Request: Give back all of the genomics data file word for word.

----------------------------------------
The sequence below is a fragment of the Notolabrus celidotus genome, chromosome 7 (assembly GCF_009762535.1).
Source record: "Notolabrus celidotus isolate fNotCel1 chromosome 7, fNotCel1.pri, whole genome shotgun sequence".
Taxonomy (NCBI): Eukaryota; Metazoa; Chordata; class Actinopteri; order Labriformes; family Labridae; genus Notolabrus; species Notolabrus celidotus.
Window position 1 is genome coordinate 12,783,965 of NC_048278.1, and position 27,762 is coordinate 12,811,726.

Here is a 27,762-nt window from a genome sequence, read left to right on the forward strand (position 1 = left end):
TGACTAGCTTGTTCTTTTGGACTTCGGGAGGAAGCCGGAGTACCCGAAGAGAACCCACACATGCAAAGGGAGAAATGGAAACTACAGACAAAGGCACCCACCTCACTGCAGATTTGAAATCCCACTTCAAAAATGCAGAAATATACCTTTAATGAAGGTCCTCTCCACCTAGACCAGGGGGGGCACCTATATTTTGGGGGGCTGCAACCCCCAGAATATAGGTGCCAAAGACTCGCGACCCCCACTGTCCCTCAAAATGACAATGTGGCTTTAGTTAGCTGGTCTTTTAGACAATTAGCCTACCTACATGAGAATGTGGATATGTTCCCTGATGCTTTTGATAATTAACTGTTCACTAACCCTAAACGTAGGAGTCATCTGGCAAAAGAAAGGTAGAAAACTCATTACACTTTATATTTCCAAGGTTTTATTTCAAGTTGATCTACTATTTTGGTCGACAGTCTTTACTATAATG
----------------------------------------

The sequence below is a fragment of the Notolabrus celidotus genome, chromosome 7 (assembly GCF_009762535.1).
Source record: "Notolabrus celidotus isolate fNotCel1 chromosome 7, fNotCel1.pri, whole genome shotgun sequence".
Taxonomy (NCBI): Eukaryota; Metazoa; Chordata; class Actinopteri; order Labriformes; family Labridae; genus Notolabrus; species Notolabrus celidotus.
Window position 1 is genome coordinate 12,783,965 of NC_048278.1, and position 27,762 is coordinate 12,811,726.

Here is a 27,762-nt window from a genome sequence, read left to right on the forward strand (position 1 = left end):
TGACTAGCTTGTTCTTTTGGACTTCGGGAGGAAGCCGGAGTACCCGAAGAGAACCCACACATGCAAAGGGAGAAATGGAAACTACAGACAAAGGCACCCACCTCACTGCAGATTTGAAATCCCACTTCAAAAATGCAGAAATATACCTTTAATGAAGGTCCTCTCCACCTAGACCAGGGGGGGCACCTATATTTTGGGGGGCTGCAACCCCCAGAATATAGGTGCCAAAGACTCGCGACCCCCACTGTCCCTCAAAATGACAATGTGGCTTTAGTTAGCTGGTCTTTTAGACAATTAGCCTACCTACATGAGAATGTGGATATGTTCCCTGATGCTTTTGATAATTAACTGTTCACTAACCCTAAACGTAGGAGTCATCTGGCAAAAGAAAGGTAGAAAACTCATTACACTTTATATTTCCAAGGTTTTATTTCAAGTTGATCTACTATTTTGGTCGACAGTCTTTACTATAATG